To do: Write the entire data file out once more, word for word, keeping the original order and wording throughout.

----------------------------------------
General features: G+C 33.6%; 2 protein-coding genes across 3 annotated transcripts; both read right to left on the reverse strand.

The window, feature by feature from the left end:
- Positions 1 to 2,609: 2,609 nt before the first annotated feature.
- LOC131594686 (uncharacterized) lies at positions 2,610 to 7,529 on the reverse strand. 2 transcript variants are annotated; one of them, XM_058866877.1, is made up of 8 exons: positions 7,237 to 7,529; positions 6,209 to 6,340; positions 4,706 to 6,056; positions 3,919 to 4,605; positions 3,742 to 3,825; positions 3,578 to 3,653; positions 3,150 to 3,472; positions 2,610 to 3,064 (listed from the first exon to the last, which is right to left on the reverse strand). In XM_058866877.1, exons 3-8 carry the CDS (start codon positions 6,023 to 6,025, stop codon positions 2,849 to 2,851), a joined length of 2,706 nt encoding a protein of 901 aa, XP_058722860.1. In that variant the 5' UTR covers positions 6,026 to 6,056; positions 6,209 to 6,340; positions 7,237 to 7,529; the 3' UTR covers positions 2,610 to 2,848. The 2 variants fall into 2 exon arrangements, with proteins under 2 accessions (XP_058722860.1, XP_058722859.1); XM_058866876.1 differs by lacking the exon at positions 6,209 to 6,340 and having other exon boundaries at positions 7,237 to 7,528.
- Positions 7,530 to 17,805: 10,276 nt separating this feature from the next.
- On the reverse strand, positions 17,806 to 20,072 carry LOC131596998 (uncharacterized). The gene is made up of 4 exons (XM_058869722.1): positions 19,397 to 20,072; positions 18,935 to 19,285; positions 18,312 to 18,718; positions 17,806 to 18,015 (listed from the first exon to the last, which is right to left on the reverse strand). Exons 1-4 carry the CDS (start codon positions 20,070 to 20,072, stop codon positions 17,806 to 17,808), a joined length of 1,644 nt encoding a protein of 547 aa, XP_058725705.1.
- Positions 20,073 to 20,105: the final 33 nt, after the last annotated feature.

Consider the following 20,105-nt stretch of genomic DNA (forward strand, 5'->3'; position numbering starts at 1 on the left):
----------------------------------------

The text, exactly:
General features: G+C 33.6%; 2 protein-coding genes across 3 annotated transcripts; both read right to left on the reverse strand.

The window, feature by feature from the left end:
- Positions 1 to 2,609: 2,609 nt before the first annotated feature.
- LOC131594686 (uncharacterized) lies at positions 2,610 to 7,529 on the reverse strand. 2 transcript variants are annotated; one of them, XM_058866877.1, is made up of 8 exons: positions 7,237 to 7,529; positions 6,209 to 6,340; positions 4,706 to 6,056; positions 3,919 to 4,605; positions 3,742 to 3,825; positions 3,578 to 3,653; positions 3,150 to 3,472; positions 2,610 to 3,064 (listed from the first exon to the last, which is right to left on the reverse strand). In XM_058866877.1, exons 3-8 carry the CDS (start codon positions 6,023 to 6,025, stop codon positions 2,849 to 2,851), a joined length of 2,706 nt encoding a protein of 901 aa, XP_058722860.1. In that variant the 5' UTR covers positions 6,026 to 6,056; positions 6,209 to 6,340; positions 7,237 to 7,529; the 3' UTR covers positions 2,610 to 2,848. The 2 variants fall into 2 exon arrangements, with proteins under 2 accessions (XP_058722860.1, XP_058722859.1); XM_058866876.1 differs by lacking the exon at positions 6,209 to 6,340 and having other exon boundaries at positions 7,237 to 7,528.
- Positions 7,530 to 17,805: 10,276 nt separating this feature from the next.
- On the reverse strand, positions 17,806 to 20,072 carry LOC131596998 (uncharacterized). The gene is made up of 4 exons (XM_058869722.1): positions 19,397 to 20,072; positions 18,935 to 19,285; positions 18,312 to 18,718; positions 17,806 to 18,015 (listed from the first exon to the last, which is right to left on the reverse strand). Exons 1-4 carry the CDS (start codon positions 20,070 to 20,072, stop codon positions 17,806 to 17,808), a joined length of 1,644 nt encoding a protein of 547 aa, XP_058725705.1.
- Positions 20,073 to 20,105: the final 33 nt, after the last annotated feature.

Consider the following 20,105-nt stretch of genomic DNA (forward strand, 5'->3'; position numbering starts at 1 on the left):